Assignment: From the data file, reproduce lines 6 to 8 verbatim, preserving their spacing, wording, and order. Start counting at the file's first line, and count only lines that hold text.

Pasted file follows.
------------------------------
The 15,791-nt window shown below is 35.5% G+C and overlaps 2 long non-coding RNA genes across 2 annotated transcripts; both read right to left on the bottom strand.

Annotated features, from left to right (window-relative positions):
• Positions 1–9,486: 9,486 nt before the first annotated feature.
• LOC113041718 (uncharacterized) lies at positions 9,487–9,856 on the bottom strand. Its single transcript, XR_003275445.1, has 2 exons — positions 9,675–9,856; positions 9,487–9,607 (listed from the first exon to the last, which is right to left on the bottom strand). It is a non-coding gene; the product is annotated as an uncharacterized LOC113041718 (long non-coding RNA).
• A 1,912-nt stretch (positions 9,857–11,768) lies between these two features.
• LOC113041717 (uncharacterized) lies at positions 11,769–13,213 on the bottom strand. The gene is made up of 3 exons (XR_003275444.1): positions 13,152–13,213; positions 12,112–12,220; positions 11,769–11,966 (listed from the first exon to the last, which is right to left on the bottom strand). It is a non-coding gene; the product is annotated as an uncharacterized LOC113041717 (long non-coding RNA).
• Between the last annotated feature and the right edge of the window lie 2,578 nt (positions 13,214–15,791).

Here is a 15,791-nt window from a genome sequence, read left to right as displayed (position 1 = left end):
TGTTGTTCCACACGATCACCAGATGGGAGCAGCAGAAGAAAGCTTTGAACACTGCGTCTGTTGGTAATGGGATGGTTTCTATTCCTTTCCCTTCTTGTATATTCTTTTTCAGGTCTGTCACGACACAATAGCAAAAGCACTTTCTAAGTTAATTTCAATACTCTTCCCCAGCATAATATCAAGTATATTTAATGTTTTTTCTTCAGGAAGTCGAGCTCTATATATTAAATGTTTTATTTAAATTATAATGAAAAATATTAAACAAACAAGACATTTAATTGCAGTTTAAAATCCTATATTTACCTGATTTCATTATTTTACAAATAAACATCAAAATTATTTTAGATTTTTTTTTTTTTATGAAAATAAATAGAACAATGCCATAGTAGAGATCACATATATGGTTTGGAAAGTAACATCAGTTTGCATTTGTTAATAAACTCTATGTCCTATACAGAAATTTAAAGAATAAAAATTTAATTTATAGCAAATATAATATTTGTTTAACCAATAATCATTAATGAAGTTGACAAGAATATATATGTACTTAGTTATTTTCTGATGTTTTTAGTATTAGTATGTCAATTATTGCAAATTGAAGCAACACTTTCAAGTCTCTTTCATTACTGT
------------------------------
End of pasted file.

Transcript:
• LOC113041717 (uncharacterized) lies at positions 11,769–13,213 on the bottom strand. The gene is made up of 3 exons (XR_003275444.1): positions 13,152–13,213; positions 12,112–12,220; positions 11,769–11,966 (listed from the first exon to the last, which is right to left on the bottom strand). It is a non-coding gene; the product is annotated as an uncharacterized LOC113041717 (long non-coding RNA).
• Between the last annotated feature and the right edge of the window lie 2,578 nt (positions 13,214–15,791).

Here is a 15,791-nt window from a genome sequence, read left to right as displayed (position 1 = left end):